How is research evidence used to support claims made in advertisements for wound care products?

Jo C. Dumville, Emily S. Petherick, Susan O'Meara, Pauline Raynor, Nicky Cullum

    Research output: Contribution to journalArticlepeer-review


    Aims and objective. To investigate the amount, type and accuracy of citations use in support of product related claims from advertisements of wound care products. Background. Although articles submitted to most medical journals are subjected to peer review, such scrutiny is often not required for the content of advertisements. Design. A contents survey of advertisements from two wound care journals (Journal of Wound Care and Ostomy Wound Management) from 2002-2003 and the British Medical Journal, 2002-2003. Methods. Data collected from advertisements included identification of product related claims made and any corresponding citations. Where journal articles were cited to support claims, the articles were obtained. Where data on file were cited, this material was requested. In each case the accuracy of claims in relation to the content of the supporting citation was assessed. Results. The use of citations to support product related claims was infrequent in advertisements from wound care journals, where 35% of advertisements containing a product related claim also contained at least one citation, compared with 63% of advertisements from the British Medical Journal. Of citations that were supplied, journal articles were less common in the wound journals (40% vs. 73% in the British Medical Journal) and data on file more common (38% vs. 6% in the British Medical Journal). Where journal articles were obtained, 56% of claims in the wound care journals advertisements were not supported by the cited article, compared with 12% of claims in the British Medical Journal. Conclusion. The wound journals advertised predominantly medical devices. The use and accuracy of referencing in advertisements from wound care journals was poor. Relevance to clinical practice. Nurses have increasing responsibilities for the prescribing of both drugs and devices, which must be accompanied by the ability to interpret marketing materials and research evidence critically. Nurse educators must ensure that nurse education generally and nurse prescriber training particularly, builds skills of information retrieval and critical appraisal. © 2008 Blackwell Publishing Ltd.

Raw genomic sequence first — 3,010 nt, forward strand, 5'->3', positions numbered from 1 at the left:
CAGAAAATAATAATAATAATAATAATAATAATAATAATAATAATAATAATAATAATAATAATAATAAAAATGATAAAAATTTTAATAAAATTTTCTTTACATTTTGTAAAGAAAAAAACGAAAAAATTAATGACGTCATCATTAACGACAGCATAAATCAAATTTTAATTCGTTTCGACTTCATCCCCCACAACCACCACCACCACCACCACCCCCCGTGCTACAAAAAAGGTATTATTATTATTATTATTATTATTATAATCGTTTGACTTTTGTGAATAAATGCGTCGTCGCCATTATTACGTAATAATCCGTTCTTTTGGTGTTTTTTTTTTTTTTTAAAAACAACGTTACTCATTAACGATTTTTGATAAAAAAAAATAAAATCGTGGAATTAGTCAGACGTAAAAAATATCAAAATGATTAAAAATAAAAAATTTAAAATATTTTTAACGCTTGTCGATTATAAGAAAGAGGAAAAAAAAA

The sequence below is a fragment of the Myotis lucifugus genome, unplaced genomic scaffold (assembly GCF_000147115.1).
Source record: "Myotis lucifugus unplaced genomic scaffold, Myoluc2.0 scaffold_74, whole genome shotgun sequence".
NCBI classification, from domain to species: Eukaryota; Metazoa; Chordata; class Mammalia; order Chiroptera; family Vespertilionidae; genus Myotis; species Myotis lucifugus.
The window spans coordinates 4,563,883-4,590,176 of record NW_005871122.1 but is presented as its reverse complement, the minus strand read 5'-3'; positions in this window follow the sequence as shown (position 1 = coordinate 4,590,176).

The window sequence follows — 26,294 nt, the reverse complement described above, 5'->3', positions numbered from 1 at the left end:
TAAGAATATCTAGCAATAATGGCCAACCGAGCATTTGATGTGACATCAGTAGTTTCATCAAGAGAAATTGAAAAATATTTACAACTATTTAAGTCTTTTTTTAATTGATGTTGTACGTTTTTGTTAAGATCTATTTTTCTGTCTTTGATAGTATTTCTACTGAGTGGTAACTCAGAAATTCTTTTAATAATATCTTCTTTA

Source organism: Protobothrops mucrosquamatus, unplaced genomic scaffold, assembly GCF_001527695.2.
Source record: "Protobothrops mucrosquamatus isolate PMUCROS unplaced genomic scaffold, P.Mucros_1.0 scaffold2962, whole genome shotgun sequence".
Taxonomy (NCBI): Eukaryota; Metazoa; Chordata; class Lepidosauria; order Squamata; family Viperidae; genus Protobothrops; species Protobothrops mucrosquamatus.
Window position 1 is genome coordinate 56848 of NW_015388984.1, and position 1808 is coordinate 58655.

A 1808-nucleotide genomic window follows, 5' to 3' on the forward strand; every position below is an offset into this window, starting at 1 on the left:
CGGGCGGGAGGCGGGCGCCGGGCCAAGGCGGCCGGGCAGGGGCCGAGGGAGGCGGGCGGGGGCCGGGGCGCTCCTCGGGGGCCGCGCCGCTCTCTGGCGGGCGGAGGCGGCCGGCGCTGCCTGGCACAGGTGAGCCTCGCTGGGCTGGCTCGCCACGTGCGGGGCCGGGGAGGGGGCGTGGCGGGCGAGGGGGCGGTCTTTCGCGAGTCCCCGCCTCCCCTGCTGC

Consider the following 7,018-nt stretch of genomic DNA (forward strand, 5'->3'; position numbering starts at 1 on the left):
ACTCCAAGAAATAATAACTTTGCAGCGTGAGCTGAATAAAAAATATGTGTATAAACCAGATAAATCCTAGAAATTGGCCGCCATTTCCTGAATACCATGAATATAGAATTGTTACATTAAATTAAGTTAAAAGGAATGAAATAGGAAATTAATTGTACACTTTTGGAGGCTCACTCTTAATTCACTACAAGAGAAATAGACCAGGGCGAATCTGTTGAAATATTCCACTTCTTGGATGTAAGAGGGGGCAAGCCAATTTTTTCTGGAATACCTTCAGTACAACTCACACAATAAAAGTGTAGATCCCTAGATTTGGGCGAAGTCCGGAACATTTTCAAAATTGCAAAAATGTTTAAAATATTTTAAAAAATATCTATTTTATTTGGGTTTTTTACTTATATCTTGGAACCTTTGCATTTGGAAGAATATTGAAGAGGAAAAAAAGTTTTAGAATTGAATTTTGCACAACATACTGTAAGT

Original languageEnglish
    Pages (from-to)1422-1429
    Number of pages7
    JournalJournal of Clinical Nursing
    Issue number10
    Publication statusPublished - May 2009


    • Advertising
    • Evidence-based medicine
    • Nurses
    • Nursing
    • Wound care


    Dive into the research topics of 'How is research evidence used to support claims made in advertisements for wound care products?'. Together they form a unique fingerprint.

    Cite this